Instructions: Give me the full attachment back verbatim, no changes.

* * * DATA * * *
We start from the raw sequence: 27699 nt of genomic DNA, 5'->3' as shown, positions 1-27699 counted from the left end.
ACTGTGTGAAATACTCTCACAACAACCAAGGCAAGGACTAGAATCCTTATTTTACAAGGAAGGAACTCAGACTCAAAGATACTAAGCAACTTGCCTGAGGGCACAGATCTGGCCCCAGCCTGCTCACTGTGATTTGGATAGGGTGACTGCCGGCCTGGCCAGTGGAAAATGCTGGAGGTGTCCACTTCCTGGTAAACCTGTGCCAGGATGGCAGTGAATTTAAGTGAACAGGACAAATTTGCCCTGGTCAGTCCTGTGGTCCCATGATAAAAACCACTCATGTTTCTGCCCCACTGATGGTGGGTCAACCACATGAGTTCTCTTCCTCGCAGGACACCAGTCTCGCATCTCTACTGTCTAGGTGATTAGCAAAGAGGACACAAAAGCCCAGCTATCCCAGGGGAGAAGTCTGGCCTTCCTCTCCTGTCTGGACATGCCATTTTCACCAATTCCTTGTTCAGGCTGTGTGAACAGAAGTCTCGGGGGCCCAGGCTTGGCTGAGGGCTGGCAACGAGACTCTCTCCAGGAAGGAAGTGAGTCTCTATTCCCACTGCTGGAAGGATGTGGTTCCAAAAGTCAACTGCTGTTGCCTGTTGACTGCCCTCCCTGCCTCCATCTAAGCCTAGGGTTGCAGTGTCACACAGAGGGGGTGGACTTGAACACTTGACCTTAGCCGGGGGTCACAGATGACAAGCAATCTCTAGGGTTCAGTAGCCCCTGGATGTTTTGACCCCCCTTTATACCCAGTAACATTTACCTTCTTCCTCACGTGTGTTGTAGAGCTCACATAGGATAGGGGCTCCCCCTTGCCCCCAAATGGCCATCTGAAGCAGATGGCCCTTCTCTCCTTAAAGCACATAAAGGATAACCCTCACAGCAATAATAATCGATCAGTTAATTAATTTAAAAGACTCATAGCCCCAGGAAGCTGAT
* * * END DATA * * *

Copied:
We start from the raw sequence: 27699 nt of genomic DNA, 5'->3' as shown, positions 1-27699 counted from the left end.
ACTGTGTGAAATACTCTCACAACAACCAAGGCAAGGACTAGAATCCTTATTTTACAAGGAAGGAACTCAGACTCAAAGATACTAAGCAACTTGCCTGAGGGCACAGATCTGGCCCCAGCCTGCTCACTGTGATTTGGATAGGGTGACTGCCGGCCTGGCCAGTGGAAAATGCTGGAGGTGTCCACTTCCTGGTAAACCTGTGCCAGGATGGCAGTGAATTTAAGTGAACAGGACAAATTTGCCCTGGTCAGTCCTGTGGTCCCATGATAAAAACCACTCATGTTTCTGCCCCACTGATGGTGGGTCAACCACATGAGTTCTCTTCCTCGCAGGACACCAGTCTCGCATCTCTACTGTCTAGGTGATTAGCAAAGAGGACACAAAAGCCCAGCTATCCCAGGGGAGAAGTCTGGCCTTCCTCTCCTGTCTGGACATGCCATTTTCACCAATTCCTTGTTCAGGCTGTGTGAACAGAAGTCTCGGGGGCCCAGGCTTGGCTGAGGGCTGGCAACGAGACTCTCTCCAGGAAGGAAGTGAGTCTCTATTCCCACTGCTGGAAGGATGTGGTTCCAAAAGTCAACTGCTGTTGCCTGTTGACTGCCCTCCCTGCCTCCATCTAAGCCTAGGGTTGCAGTGTCACACAGAGGGGGTGGACTTGAACACTTGACCTTAGCCGGGGGTCACAGATGACAAGCAATCTCTAGGGTTCAGTAGCCCCTGGATGTTTTGACCCCCCTTTATACCCAGTAACATTTACCTTCTTCCTCACGTGTGTTGTAGAGCTCACATAGGATAGGGGCTCCCCCTTGCCCCCAAATGGCCATCTGAAGCAGATGGCCCTTCTCTCCTTAAAGCACATAAAGGATAACCCTCACAGCAATAATAATCGATCAGTTAATTAATTTAAAAGACTCATAGCCCCAGGAAGCTGAT